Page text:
Microsoft Security: First Windows Vulnerability, First Scam Attempt
Article by George Norman
On 05 Jan 2011
Redmond-based software giant Microsoft has made public details on the first Windows vulnerability for 2011 (see Security Advisory 2490606). According to Microsoft, there’s a vulnerability that plagues the Windows Graphics Rendering Engine that could lead to remote code execution. The vulnerability affects Windows XP, Vista, Server 2003, and Server 2008. It does not affect the latest iteration, Windows 7, though, nor does it affect Windows Server 2008 R2.

The vulnerability could be used by someone with malicious intent to inject and execute arbitrary code; the attacker could take control of a targeted machine if the user is logged on with administrative rights. To exploit the vulnerability that someone with malicious intent would have to send an e-mail with an attached Microsoft Word or PowerPoint file containing a specially crafted thumbnail image and convince the recipient to open it.


The problem is that the Windows Graphics Rendering Engine improperly parses a specially crafted thumbnail image, resulting in a stack overflow. It’s a problem that could allow the attacker to install programs, view, change, or delete data, or create new accounts with full user rights.

Exploit code for this vulnerability is already available – which is bad. Microsoft said that it is not aware of attacks that try to use the reported vulnerability or of customer impact at this time – which his good.

The bottom line is that you must be weary of emails asking you to view an image, click on an image, or download an image – especially unsolicited emails that ask you to check out some image. And speaking of unsolicited emails, there’s a scam making the rounds on the internet asking users to update their operating system. Sophos, company that specializes in providing antivirus, anti-spam, spyware removal software, network and internet security, has detected spam messages that invite users to update their Windows operating system, spam messages that contain an attached file called That attachment is nothing but a worm.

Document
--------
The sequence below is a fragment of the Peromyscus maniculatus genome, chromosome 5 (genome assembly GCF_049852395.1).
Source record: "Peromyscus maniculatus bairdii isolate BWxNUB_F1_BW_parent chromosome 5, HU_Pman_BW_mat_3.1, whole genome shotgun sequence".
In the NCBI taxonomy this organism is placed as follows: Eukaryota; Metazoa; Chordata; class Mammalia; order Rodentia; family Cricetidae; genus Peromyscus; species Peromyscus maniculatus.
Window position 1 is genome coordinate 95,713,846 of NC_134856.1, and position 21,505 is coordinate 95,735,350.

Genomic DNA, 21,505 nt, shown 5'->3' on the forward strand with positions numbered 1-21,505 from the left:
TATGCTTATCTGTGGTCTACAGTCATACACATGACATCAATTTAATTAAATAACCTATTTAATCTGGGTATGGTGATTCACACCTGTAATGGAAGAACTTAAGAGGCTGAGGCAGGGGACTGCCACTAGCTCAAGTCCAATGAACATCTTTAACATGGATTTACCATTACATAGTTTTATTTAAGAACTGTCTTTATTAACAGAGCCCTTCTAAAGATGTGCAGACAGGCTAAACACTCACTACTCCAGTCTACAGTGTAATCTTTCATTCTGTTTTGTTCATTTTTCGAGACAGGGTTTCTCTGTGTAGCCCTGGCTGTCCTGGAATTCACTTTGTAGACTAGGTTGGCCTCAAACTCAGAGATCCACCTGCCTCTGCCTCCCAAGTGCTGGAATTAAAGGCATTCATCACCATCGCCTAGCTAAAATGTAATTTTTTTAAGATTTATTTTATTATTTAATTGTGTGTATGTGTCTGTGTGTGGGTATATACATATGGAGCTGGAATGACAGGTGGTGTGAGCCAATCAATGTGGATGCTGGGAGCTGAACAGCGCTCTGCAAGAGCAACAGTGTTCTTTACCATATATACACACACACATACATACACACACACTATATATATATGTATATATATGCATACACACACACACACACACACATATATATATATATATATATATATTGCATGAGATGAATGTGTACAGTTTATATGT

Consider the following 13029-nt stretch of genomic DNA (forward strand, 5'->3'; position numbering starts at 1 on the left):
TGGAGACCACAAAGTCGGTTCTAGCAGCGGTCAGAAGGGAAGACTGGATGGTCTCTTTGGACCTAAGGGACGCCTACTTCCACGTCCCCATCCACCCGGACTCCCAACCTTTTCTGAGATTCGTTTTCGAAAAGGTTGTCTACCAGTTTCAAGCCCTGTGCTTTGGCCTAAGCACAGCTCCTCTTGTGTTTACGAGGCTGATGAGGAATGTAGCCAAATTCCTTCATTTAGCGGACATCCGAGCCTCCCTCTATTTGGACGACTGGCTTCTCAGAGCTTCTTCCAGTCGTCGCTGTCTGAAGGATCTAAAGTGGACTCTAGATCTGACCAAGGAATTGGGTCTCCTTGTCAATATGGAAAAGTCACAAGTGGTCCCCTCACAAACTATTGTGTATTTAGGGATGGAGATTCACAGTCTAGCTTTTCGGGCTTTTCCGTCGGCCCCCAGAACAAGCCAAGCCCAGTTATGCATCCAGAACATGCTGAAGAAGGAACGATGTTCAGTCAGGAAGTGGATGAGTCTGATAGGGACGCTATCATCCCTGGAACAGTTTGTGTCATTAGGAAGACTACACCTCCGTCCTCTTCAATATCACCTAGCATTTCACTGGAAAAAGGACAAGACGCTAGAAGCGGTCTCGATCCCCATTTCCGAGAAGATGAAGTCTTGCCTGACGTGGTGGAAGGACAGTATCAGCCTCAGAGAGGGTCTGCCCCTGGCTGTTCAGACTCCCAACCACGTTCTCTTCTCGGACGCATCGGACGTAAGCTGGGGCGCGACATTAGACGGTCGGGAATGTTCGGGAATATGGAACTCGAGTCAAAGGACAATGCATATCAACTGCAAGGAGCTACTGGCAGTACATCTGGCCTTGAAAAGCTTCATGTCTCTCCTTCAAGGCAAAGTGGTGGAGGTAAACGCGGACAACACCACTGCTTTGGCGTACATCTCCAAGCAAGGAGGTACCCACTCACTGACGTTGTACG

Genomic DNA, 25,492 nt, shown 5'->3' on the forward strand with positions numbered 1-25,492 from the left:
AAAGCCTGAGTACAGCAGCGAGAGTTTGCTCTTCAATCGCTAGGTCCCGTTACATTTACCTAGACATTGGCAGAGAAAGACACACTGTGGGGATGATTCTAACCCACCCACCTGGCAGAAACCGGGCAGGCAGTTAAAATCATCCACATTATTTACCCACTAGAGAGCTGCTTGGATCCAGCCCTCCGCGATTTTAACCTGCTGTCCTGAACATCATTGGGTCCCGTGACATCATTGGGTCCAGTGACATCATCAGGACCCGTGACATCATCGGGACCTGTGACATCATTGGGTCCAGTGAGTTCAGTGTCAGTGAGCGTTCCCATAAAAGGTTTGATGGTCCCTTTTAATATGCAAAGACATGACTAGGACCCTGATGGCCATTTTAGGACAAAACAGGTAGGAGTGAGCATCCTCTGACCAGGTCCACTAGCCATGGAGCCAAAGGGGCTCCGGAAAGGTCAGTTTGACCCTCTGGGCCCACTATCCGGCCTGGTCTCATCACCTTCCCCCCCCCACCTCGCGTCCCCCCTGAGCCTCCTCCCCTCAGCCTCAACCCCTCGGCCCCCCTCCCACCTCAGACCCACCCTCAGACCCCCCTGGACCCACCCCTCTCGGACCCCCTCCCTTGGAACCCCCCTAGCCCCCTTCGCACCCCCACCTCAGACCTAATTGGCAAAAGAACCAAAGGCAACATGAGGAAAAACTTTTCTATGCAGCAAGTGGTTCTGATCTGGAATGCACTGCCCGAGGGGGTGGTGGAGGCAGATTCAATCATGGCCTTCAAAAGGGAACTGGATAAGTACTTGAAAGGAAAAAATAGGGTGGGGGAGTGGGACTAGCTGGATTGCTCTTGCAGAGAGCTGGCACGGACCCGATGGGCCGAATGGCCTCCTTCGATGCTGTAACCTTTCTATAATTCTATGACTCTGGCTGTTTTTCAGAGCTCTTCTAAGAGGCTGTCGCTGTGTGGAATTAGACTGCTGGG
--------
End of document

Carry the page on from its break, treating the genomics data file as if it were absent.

“Cybercriminals are up to their old tricks, spreading malware under the disguise of a critical security patch from Microsoft,” commented Senior Technology Consultant with Sophos, Graham Cluley. “In the current example, they've spammed out an email containing a worm, which even quotes the real name of a senior member of Microsoft's security team - Steve Lipner - to try to fool you into believing it is genuine. Of course, Mr Lipner has nothing to do with the emails and Microsoft never distributes security updates via email attachments.”

Tags: Microsoft, Security, Windows, Spam, Scam
About the author: George Norman
George is a news editor.
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